died in London on the 5th of August 1858. Soyer was the inventor of an army cooking wagon, and the author of a variety of cookery books. His wife, Elizabeth Emma Soyer, achieved considerable popularity as a painter, chiefly of portraits.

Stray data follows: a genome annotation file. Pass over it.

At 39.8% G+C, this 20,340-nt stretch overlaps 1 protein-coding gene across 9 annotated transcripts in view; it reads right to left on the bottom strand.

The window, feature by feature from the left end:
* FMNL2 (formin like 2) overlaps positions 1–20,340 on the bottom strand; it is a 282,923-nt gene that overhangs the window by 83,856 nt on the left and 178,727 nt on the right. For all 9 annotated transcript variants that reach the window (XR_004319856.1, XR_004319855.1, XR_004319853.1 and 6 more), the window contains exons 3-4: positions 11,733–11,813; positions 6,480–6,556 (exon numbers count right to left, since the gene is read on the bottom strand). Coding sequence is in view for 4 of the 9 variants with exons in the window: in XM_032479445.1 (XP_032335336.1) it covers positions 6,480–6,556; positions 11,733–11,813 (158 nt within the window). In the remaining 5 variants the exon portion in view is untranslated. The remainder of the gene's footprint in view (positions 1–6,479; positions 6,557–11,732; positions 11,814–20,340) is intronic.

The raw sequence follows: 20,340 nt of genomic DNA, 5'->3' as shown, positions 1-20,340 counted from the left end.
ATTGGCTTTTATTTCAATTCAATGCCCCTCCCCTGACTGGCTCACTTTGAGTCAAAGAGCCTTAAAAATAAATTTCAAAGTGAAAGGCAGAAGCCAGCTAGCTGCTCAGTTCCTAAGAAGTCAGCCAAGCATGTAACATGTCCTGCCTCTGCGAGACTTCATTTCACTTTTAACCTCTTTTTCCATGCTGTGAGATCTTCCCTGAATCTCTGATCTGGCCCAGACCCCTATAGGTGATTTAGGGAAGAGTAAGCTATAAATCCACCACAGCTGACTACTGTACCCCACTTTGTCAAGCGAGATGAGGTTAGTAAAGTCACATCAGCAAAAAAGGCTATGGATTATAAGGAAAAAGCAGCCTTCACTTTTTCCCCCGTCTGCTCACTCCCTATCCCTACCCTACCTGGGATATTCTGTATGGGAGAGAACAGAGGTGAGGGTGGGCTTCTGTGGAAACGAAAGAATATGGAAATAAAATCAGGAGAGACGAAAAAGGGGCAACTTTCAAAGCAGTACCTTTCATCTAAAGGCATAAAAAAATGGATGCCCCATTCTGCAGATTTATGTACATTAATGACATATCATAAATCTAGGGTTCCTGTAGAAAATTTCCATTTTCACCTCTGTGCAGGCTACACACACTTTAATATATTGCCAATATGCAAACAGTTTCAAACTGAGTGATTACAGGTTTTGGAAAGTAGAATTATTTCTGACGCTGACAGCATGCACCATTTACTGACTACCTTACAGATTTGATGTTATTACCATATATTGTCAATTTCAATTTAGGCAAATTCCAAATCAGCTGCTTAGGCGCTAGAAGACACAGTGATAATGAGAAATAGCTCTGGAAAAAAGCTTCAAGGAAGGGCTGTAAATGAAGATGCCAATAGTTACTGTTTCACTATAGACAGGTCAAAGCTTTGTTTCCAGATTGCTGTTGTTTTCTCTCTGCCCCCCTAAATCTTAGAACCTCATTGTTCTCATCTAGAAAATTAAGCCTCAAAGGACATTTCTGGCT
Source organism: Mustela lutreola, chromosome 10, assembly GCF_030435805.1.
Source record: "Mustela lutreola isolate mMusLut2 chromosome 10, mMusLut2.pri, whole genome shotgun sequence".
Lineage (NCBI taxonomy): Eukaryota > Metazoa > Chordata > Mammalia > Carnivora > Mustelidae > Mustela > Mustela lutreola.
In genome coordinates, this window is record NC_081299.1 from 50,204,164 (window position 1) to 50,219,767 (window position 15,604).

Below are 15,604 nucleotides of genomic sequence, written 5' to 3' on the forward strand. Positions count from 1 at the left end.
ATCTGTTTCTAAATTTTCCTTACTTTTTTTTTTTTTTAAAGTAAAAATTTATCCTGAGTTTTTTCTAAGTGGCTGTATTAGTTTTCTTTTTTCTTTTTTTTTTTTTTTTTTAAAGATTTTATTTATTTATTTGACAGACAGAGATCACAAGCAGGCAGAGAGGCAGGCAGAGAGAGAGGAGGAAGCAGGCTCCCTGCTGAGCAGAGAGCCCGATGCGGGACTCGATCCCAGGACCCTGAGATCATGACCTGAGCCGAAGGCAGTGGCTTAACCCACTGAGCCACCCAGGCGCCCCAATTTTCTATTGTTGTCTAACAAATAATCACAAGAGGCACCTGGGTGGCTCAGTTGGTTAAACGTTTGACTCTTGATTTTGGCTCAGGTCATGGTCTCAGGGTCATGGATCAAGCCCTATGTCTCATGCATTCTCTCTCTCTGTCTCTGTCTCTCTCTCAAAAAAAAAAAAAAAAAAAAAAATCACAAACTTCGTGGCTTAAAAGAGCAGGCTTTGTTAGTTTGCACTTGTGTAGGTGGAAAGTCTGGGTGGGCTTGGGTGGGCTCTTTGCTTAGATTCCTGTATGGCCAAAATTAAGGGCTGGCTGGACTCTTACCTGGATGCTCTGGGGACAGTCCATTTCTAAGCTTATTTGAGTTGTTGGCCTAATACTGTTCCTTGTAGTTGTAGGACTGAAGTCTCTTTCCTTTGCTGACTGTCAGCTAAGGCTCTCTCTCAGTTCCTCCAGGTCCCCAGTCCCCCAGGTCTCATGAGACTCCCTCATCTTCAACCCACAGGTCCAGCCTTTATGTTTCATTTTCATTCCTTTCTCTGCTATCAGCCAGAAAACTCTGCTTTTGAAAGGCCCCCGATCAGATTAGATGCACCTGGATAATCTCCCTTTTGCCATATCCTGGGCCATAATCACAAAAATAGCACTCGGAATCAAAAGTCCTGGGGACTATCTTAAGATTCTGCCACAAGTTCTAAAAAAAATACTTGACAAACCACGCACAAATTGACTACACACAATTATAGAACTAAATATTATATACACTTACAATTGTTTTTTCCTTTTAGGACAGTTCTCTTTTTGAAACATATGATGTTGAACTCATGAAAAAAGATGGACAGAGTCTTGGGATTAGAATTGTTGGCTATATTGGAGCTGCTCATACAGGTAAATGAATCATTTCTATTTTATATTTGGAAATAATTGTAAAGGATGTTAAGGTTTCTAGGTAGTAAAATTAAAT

SOZOMEN, the name of a famous 5th-century church historian. Hermias Salamanes (Salaminius) Sozomenus (c. 400-443) came of a wealthy family of Palestine, and it is exceedingly probable that he himself was born and brought up there â€” in Gaza or the neighbourhood. What he has to tell us of the history of South Palestine was derived from oral tradition. His grandfather, he tells us, lived at Bethel, near Gaza, and became a Christian, probably under Constantius, through the influence of Hilarion, who had miraculously healed an ac- quaintance of the grandfather, one Alaphion. Both men with their families became zealous Christians. The historian's grandfather became within his own circle a highly esteemed interpreter of Scripture, and held fast his profession even in the time of Julian. The descendants of the wealthy Alaphion founded churches and convents in the district, and were par- ticularly active in promoting monasticism. Sozomen himself had conversed with one of these, a very old man. He tells us that he was brought up under monkish influences and his history bears him out. As a man he retained the impressions of his youth, and his great work was to be also a monument of his reverence for the monks in general and for the disciples of Hilarion in particular. After studying law in Beirut he settled down as an advocate in Constantinople, where he wrote his EKK\r)<naoTiKri 'Icrropla about the year 440. The nine books of which it is composed begin with Constantine (323) and come down to the death of Honorius (423); but according to his own statement he intended to continue it as far as the year 439 (see the Dedication of the work). From Sozomen himself (iv. 17), and statements of his excerptors Nicephorus and Theophanes, it can be made out that the work did actually come down to that year, and that consequently it has reached us only in a mutilated condition, at least half a book being wanting (Gtildenpenning, Theodoros von Kyrrhos, p. 12 seq., holds that Sozomen himself suppressed the end of his work). A flatter- ing and bombastic dedication to Theodosius II. is prefixed. When compared with the history of the ecclesiastical historian Socrates (q.v.), it is plainly seen to be a plagiarism from that work, and that on a large scale. Some three-fourths of the materials, essentially in the same arrangement, have been appropriated from his predecessor without his being named, the other sources to which Sozomen was indebted being expressly cited. But it is to his credit that he has been himself at the trouble to refer to the principal sources used by Socrates (Rufinus, Eusebius, Athanasius, Sabinus, the collections of epistles, Palladius), and has not unfrequently supplemented Socrates from them; and also that he has used some new authorities, in particular sources relating to Christianity in Persia and to the history of Arianism, monkish histories, the Vita Martini of Sulpicius, and works of Hilarius. The whole of the ninth book is drawn from Olympiodorus.